Are you a procrastibaker?

 bread

When faced with a task or chore that you need to do but don't really want to tackle just now, what do you do? If you are like a growing number of people, you turn to the kitchen to whip up a batch of cookies, a loaf of bread, or a pan of brownies. Baking to avoid doing other work has its own label - 'procrastibaking,' a mashup of procrastination and baking - and is a popular hashtag on Instagram, says Julia Moskin of the New York Times. 

Writers do it to cope with writers' block, students procrastibake in between cramming for exams, and telecommuters work in baking between tasks when working at home. "Some procrastibakers like to make long, slow recipes that break up the entire day, returning to their spreadsheets or study guides in between steps like proofing, chilling and rising," says Moskin. Others, who use baking as a transition from one task to another, prefer shorter bakes like quick breads or brownies.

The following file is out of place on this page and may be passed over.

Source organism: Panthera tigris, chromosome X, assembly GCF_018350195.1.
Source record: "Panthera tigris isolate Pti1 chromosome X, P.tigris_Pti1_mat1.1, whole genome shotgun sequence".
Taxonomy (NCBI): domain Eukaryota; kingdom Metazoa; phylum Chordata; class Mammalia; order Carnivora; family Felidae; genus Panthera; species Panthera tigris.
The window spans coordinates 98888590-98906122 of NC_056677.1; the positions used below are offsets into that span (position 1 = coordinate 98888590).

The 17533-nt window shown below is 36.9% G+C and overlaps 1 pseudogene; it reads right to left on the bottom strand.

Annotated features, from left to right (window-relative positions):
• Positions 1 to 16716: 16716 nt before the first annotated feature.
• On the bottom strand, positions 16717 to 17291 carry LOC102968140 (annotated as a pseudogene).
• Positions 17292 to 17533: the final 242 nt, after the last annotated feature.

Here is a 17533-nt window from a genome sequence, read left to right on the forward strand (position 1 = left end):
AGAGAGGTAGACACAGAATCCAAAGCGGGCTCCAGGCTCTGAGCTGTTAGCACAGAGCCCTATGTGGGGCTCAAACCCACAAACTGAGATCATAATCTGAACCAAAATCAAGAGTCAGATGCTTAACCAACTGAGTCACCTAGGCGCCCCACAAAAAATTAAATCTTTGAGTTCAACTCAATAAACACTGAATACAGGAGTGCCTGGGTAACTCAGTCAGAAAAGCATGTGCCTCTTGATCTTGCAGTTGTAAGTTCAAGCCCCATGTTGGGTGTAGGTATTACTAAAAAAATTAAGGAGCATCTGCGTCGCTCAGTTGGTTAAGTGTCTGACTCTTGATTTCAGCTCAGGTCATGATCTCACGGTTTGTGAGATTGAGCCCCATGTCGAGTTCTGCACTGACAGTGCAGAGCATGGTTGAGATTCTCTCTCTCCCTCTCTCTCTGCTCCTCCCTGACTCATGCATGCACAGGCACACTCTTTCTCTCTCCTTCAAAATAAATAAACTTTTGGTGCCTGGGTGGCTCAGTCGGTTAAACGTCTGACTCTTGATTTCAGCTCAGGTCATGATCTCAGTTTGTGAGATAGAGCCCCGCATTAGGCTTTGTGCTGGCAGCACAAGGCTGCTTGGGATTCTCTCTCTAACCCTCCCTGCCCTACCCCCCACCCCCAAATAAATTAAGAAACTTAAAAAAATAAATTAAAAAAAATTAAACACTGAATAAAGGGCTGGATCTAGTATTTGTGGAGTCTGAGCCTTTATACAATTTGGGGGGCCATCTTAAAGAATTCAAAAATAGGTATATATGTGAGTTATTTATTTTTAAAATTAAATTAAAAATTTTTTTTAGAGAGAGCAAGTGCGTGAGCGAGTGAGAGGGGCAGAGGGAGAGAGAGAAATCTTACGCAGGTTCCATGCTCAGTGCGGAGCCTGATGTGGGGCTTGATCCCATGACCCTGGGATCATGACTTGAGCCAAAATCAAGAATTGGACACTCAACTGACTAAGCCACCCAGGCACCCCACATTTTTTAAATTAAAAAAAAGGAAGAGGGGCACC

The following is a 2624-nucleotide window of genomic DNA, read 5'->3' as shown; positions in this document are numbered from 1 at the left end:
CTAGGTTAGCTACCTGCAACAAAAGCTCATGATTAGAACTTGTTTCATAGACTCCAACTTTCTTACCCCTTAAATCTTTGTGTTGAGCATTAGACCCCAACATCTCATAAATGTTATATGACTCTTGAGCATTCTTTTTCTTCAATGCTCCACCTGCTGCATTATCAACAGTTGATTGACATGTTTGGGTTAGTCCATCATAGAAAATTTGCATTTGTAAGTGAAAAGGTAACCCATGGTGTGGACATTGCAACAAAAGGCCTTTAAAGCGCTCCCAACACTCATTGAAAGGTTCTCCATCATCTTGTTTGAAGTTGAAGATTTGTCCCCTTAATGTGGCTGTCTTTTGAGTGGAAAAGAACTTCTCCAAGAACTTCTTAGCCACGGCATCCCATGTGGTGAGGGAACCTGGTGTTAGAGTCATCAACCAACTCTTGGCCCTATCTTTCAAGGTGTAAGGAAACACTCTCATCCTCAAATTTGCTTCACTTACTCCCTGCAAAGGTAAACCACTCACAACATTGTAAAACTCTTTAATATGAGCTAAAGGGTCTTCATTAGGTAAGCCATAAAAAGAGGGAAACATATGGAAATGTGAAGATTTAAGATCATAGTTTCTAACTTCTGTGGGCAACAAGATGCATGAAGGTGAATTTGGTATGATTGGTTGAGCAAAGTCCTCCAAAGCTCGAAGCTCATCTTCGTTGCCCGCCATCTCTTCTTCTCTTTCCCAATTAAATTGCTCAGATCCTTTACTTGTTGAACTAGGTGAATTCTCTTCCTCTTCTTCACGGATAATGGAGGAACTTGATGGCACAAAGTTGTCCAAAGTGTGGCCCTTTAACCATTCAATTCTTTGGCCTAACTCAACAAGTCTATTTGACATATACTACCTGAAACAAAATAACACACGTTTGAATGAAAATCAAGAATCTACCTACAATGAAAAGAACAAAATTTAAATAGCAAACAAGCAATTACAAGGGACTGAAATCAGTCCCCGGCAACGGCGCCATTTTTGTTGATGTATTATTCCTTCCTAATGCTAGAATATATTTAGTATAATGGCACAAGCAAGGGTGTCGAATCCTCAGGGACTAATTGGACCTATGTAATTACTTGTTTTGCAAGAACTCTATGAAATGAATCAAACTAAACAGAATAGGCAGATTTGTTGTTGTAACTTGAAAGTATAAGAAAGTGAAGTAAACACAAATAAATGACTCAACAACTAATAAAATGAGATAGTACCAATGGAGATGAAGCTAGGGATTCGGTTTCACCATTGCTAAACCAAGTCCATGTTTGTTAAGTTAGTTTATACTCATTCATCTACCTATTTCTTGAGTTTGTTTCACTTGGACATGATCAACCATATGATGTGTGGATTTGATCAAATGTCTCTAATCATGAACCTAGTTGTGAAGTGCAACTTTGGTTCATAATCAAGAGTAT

You might think that professional bakers would be immune to the concept, but that's not the case. "I used to beat myself up over it, but I don't anymore," said  Erin Gardner, a cake decorator in New Hampshire. "I think it's part of my creative process, and I just need to submit to it."

Of course there are other ways to procrastinate, but few are as satisfying - or as Instagrammable - as baking. I admit that I've procrastibaked when I should have been cleaning my house and when I should have been working on a writing project. Procrastination may be a bad habit, but at least procrastibaking is tasty. Other methods of procrastinating aren't as satisfying - or as Instagrammable. 

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